What Kind of Commitment?
Are you so foolish? After beginning by means of the Spirit, are you now trying to finish by means of the flesh?
Read Galatians 3:1-10
Growing up in the San Francisco Bay Area I often heard the Oakland Raiders’ team motto, “Commitment To Excellence.”
That could have been my personal motto as a Christian! I was committed to do better. And when I inevitably failed, I would recommit my life to trying harder for Jesus. That commit-fail-recommit cycle was my lifelong pattern. And it wasn’t working.
I still believe God wants people to commit their lives to Him. But there’s a lot of confusion about the definition of commitment.
In English, “commitment” has two definitions that are almost opposites. “Commitment” can mean trying harder (as in the Raiders’ motto) or it can mean the exact opposite (as in the Raiders’ play on the field! Just kidding!).
Here’s an example of the second kind of commitment: When my wife committed herself to the care of the doctor before her surgery (gall bladder surgery if you must know, and she’s fine, thank God!), her commitment meant that she surrendered control to the surgeon. She yielded. She trusted the doctor entirely. She certainly wasn’t on the operating room table saying, “I’m trying real hard to give him my gall bladder! Ooomph!” No — she wasn’t even awake!
It’s that second kind of commitment that God wants me to make to Him.
When I committed my life to Jesus Christ, I surrendered my will entirely to His care. Having proven that my self-efforts were incapable of producing life-saving change, I gave up to God and had a spiritual rebirth. Most Christians understand that part. But here’s where we go wrong: the key to growing my character is to remain committed, in the second sense of the word, to His care.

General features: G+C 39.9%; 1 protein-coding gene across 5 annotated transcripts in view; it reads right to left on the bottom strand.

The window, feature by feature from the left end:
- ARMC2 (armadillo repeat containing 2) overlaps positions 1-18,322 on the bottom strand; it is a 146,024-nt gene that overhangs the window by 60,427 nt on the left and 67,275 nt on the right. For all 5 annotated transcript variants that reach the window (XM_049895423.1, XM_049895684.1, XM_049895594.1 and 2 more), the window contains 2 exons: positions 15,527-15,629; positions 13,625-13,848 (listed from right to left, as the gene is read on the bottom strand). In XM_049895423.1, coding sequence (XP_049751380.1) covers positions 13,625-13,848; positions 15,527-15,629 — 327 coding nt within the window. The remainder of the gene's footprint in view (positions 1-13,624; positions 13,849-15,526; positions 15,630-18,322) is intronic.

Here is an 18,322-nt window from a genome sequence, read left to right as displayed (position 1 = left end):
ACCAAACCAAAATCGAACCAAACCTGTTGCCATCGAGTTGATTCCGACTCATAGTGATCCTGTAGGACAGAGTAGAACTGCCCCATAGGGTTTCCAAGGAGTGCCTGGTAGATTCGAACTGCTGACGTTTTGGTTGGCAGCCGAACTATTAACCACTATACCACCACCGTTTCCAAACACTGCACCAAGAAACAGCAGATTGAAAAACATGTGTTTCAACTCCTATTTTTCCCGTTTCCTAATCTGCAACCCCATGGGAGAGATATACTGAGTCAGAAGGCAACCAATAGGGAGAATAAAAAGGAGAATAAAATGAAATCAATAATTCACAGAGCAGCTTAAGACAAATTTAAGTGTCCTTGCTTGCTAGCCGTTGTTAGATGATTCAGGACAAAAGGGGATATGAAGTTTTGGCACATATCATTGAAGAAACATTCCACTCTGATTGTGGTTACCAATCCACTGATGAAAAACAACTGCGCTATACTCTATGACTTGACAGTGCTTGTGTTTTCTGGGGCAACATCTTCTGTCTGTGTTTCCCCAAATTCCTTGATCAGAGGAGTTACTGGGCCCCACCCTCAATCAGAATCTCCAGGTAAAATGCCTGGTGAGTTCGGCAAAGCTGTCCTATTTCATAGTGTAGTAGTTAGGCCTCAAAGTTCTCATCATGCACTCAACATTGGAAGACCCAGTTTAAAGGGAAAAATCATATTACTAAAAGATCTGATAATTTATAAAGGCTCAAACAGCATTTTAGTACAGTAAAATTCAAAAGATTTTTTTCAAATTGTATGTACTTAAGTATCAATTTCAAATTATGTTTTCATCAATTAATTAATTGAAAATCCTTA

As Paul points out in today’s verse, the Galatians had slipped from the second definition of commitment back to the first. Having started their Christian lives by grace, they were now trying to get the rest of the way to Christ-like character through mere human effort, just as they had been living — without success — before they became Christians.
I really get that. For many years my faith, which I called Christianity, was really Churchianity: just garden-variety “try harder” religion based on rules and human effort. It had a thin veneer of Christian theology. I had trusted in Christ to save me from sin. But after that, I lived like I was on my own again.
Instead of a whole new way of thinking and living, I had just made a short detour from the standard religious road of self-effort. I did “accept Jesus.” Then I was right back at it, doing just what I had always done: trying harder to do more. My efforts were really indistinguishable from any devout performer in any other religious system.
But real Christianity is something else: “We have been released from the law so that we serve in the new way of the Spirit, and not in the old way of the written code.” (Romans 7:6)
Notice how Paul says we still serve, but we serve in the new way of the Spirit, and not the old way of the written code. My entire motivation for obedience has changed from rule-keeping to a more mature desire to grow closer to the God who lavishes His love on me! More on that tomorrow!
Which definition of “commitment” is dominant in your life?
Why is it so easy for Christians to slip from the second definition of “commitment”(yielding) back to the first (trying hard)?
Today, yield your life to God, maybe for the first time or as a re-surrender. Give to Him the areas of worry or compulsion, or addiction you are struggling with today.